It's about these animals and how we can make a difference
I think the biggest thing is that our team is very positive and we’ve created a culture where it’s expected of all us to care about our job and the responsibility we have to our animals,” said Dave, the Breeding Department Head at Sow 23 located near Riceville. “This job isn’t for everyone, it’s hard work and for some not a great fit. But we’ve welcomed some new team members and worked to create an atmosphere of accountability, and everyone who is at this farm today truly wants to be here. It’s not just about a paycheck and benefits to us, it’s about these animals and how we can make a difference.”
Dave, who like his manager, Mary, started as a breeding technician and became the breeding department head in 2005. Today he leads the breeding team which is rounded out by Lindsay and Chad.
“I have a tremendous breeding team, and love that we work together really well and have no problems keeping busy,” laughs Dave. “There’s no standing around, if we are done with our work we are helping out elsewhere on the farm, and that creates good teamwork.”
Dave’s contribution to the billion pound journey? “We have to hit our breeding targets,” said Dave, whose team is responsible for 205 breeds a week, a 97% positive at pregnancy check and a 94% farrow rate. They also push their targets higher than the system targets, aiming for a 14.6 total born, 23 non-productive days and five days from wean to first service.
“We have fun with our goals, and we keep the targets front and center so we know what we are aiming for. And when we meet a goal, we raise it again because we are continuously improving,” said Dave. “My co-workers make fun of me because I like to leave little notes everywhere, and always write ‘#billionpounds’ at the end, because getting better every day is how we are going to get there, and we know every farm has a huge impact on making this goal.”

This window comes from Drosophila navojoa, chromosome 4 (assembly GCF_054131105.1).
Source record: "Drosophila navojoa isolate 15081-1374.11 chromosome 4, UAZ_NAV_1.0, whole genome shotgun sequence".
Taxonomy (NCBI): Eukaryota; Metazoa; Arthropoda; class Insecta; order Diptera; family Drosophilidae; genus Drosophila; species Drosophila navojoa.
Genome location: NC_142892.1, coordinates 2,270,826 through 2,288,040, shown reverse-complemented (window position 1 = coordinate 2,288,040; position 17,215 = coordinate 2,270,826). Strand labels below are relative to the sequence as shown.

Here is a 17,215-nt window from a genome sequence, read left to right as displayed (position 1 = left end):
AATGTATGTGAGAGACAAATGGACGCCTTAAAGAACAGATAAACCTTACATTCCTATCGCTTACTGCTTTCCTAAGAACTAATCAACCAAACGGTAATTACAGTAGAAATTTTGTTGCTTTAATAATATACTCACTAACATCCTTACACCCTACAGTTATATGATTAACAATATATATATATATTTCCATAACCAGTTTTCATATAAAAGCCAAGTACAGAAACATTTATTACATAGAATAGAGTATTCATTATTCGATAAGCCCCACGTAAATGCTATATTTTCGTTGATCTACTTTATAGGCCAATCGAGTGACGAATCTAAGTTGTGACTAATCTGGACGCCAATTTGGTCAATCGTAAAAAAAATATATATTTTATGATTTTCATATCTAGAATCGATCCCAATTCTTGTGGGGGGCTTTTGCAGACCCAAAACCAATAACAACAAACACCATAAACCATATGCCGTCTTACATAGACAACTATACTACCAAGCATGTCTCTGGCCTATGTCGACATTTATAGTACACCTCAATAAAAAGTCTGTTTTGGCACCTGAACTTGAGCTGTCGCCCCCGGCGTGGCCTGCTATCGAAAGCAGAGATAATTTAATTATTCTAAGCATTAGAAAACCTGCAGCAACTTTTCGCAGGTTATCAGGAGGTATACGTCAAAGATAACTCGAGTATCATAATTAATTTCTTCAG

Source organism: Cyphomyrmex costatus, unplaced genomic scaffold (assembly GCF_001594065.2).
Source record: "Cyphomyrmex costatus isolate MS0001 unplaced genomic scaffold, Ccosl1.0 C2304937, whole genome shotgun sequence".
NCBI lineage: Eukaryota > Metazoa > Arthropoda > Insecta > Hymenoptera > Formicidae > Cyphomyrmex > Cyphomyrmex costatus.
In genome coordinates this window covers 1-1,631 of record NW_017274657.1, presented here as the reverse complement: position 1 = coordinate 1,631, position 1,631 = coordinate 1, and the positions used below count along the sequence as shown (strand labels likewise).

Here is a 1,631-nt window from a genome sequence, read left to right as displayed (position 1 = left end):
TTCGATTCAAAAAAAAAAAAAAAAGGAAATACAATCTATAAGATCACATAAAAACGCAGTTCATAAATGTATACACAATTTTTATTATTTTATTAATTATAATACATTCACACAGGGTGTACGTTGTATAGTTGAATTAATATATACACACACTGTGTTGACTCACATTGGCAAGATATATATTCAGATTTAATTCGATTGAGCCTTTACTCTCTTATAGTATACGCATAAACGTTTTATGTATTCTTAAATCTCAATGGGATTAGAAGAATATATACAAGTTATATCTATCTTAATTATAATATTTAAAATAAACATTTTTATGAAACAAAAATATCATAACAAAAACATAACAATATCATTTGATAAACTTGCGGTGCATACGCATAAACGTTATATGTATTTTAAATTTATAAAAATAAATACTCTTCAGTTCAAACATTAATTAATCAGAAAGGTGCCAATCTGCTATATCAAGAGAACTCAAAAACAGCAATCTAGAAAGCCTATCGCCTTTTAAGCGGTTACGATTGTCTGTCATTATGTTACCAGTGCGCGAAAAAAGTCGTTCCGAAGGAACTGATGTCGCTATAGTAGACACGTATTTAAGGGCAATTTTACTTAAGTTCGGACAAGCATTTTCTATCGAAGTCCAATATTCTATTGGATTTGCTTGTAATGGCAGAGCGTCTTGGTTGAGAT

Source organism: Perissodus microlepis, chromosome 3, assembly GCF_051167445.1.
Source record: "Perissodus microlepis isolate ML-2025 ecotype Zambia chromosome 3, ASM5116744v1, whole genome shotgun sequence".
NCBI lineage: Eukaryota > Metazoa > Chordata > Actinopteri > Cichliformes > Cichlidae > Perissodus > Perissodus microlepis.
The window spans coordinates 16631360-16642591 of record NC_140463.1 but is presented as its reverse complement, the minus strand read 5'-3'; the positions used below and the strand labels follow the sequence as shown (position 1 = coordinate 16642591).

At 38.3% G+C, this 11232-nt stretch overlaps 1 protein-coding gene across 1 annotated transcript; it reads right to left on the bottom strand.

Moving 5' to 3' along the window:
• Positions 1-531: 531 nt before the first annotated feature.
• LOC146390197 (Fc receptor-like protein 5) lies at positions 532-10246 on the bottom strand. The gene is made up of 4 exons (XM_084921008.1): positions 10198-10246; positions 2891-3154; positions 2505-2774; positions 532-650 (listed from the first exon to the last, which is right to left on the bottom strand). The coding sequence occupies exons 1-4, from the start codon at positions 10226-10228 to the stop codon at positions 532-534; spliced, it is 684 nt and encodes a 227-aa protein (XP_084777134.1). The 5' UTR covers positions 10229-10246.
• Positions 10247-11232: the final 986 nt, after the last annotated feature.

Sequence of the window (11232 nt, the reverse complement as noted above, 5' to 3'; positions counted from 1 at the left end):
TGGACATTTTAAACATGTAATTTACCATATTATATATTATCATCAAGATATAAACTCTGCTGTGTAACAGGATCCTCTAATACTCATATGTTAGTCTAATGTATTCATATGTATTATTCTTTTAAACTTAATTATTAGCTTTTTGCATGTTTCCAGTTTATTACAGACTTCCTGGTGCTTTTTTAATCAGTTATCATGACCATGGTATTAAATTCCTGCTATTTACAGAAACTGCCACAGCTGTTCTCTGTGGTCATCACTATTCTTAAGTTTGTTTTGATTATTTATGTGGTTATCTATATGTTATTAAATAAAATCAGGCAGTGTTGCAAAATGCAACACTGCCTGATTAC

“Dave and I have worked together for 14 years and he’s the hardest worker I have ever had on my team,” said Mary, the farm’s manager. “He’s very dedicated and he’s the first one at the farm every morning and is in the barns working before anyone else even gets there, and most generally also the last to leave. He has a tremendous work ethic and he’s earned free rein of managing and overseeing the breeding department because he knows what he is doing and I trust him.”
But Dave is quick to pass along the recognition. “We’ve all worked hard to get this farm running efficiently and flowing the way it should, which isn’t as easy as it sounds,” said Dave in reference to a recent remodel and a transition to pen gestation, paired with the sheer volume of breeding, farrowing, animal handling, sanitation and recordkeeping responsibilities the crew oversees in a day. “But we have a well-run farm, and everyone’s hard work has paid off.”
A full farm remodel along with a transition to pen gestation are two moves that can put stress and strain on any farm crew, says Mary, eluding to the 10-plus months of construction crews, animal movements and general coordination it takes to execute a major upgrade. “Dave did an awesome job during this time period and oversaw the flow of the animals, and he continues to do a great job with pen gestation,” said Mary. “It’s been fun and rewarding to watch him develop into one of the best breeding department head’s I have every worked alongside.” #billionpounds